Is it true that gravitational lensing only occurs for objects made of plasma?
Most of space contains a plasma, or at least some ionisation, at some density or other, making the claim hard to dispute at that level. Also, gases and/or plasmas will tend to exist with higher densities in deeper gravity wells.
What is the merit of claim that bending could be caused by plasma and not by gravity?
In general it is possible for light paths to be changed by interaction with matter (a glass lens being an obvious example). In principle similar distortion could happen with a rarefied plasma over large distances. A density variation at the right scale, and with a simple shape would be required.
I expect however that the claim in the link is just a conjecture/challenge, and not mathematically or scientifically robust (although I don't personally have the knowledge and skills to assess that). I suspect that the lensing seen in an Einstein ring would be very hard to duplicate using realistic values for plasma density near the lensing object.
To me, there are plenty of warning signs that this is a crackpot claim from the link. Unfortunately the world is full of them. Often such people cannot be corrected by scientific evidence, in fact they will self-promote that there is "controversy" when engaged in conversation, or complain of being "suppressed by the establishment" when ignored. I am not saying those thing apply to the author (I have not checked other publications), but I would be wary of the "a NASA physicist" label - it is likely correct on some technical label (he worked for NASA and has a qualification in physics) but is not particularly meaningful.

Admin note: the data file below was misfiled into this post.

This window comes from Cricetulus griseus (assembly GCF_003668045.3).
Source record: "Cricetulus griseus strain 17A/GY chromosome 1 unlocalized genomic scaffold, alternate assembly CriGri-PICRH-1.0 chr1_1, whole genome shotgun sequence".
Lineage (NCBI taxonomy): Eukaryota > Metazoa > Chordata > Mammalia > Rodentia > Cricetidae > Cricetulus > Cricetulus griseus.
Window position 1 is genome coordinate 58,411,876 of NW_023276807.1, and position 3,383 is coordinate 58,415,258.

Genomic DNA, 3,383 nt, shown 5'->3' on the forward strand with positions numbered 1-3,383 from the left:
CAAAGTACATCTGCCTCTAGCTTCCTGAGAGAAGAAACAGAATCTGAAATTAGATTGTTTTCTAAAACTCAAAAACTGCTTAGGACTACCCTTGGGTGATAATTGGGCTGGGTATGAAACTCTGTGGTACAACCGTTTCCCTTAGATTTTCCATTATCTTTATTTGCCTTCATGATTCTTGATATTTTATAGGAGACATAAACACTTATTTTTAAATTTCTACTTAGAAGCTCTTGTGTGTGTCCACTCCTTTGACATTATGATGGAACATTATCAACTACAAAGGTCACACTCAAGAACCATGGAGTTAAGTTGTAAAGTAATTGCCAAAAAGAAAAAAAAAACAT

It doesn't help the lay audience (NB I include myself here) when real scientific controversies and useful scepticism can follow a similar pattern. Popular proponents of badly-thought-through or outlier theories often manage to pick up on the form of this and produce "science-y" work, making it harder to filter out good from bad.
Update: I have struggled through a few pages of http://www.extinctionshift.com and stand by this - the work appears to be random picking of equations plus handwaving arguments about how they connect. Nothing is properly analysed.
Does this mean general relativity is invalid?
No, even if somehow the claim had merit, there is plenty of evidence for GR outside of gravitational lensing.
For example: Time-dilation effects of general relativity can be measured directly by atomic clocks. They have got so accurate that we can actually measure the time dilation of a few metres height difference at ground level. The GPS system needs to account for this effect.
It is well known that General Relativity and the Standard Model of quantum mechanics, although our best current models in physics, cannot be the last word. They are not compatible, and where they overlap (typically when considering cosmology or black holes) there is a need for a combined or replacement theory. That doesn't make the theories "wrong" any more than Newtonian physics was "wrong", but it does mean we can expect some extensions or a deeper theory to emerge at some point.